Frank E. Kistler

Highlands Ranch Mansion Owner:   Frank E. Kistler



Frank was born in 1882 and as a young adult he worked as an oil leaser for Texaco.  By 1917 he had learned enough about the business to form his own oil company called PARCO (Producers and Refiners Corporation).  It was later renamed SINCLAIR.  His oil business was headquartered in Denver where he and his wife Florence and 4 children lived. 

With his oil business performing well, Frank decided to try his hand at ranching.  In 1926, he purchased Highland (no "s") Ranch from Waite Phillips.  He renamed his ranch the DIAMOND K RANCH and began breeding operations that specialized in dairy and Angus cattle, sheep, chickens, and hogs.  The ranch proved to be another successful venture for Frank.

In 1929, after a quick divorce from Florence, Frank married a beautiful widow named Leana Antonines.  During the next 2 years, they conducted an elaborate remodeling of their Diamond K mansion.  The exterior was transformed from a gothic stone castle to a classic English Tudor, including a sprawling front patio, and a grand new entrance.  The interior was completely transformed with new hardwood floors, a breathtaking spiral staircase and lovely wooden cathedral doorways throughout.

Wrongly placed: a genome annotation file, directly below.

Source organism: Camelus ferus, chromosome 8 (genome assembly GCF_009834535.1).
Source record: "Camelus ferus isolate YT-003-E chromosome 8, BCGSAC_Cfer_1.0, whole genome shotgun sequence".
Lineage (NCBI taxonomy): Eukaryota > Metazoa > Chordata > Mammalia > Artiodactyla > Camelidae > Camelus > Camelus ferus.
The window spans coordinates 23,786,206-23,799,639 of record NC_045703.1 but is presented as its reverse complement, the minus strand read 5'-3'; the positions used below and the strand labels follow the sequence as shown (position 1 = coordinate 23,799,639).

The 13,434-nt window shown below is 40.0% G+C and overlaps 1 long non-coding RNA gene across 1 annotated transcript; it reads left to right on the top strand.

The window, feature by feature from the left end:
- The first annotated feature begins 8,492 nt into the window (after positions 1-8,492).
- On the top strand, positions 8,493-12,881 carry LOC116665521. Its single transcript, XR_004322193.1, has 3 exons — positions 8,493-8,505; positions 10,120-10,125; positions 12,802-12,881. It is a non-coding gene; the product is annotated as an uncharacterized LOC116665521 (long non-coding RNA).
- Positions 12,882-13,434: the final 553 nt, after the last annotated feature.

The living room was decorated with an enormous grandfather clock with cherubs carved on the case and an Italian saying at the base meaning “Time passes and man perceives it not” taken from Dante’s writings in the 1300s.  Also a beautiful fireplace was added with the carved dates of 1929 and 1930 and carvings of the mansion and mountain scenes.


The renovations occurred simultaneously with the Stock Market Crash in 1929, and Frank was among the many that lost millions during that crippling era.  In 1937, with those loses and the many lawsuits that were pending against him, he was forced to sell his beloved Diamond K Ranch to Lawrence Phipps, Jr.

Frank and Leana headed west to Glenwood Springs, Colorado and in 1938 he bought and operated the Hotel Colorado and the adjoining hot springs. In 1943 he was able to secure a lease with the Navy and the hotel was transformed into a Naval hospital.  The lease included the springs, vapor caves and the 160 acre polo grounds.

After the war, in 1946, Frank sold the hotel and in 1953 he sold the vapor caves.

Frank passed away in 1960 and he and Leana are buried in a family plot at the Rosebud Cemetery in Glenwood Springs.


SANDY CHAMBERLIN,  Highlands Ranch Historical Society and HR Mansion Docent  NOVEMBER 2020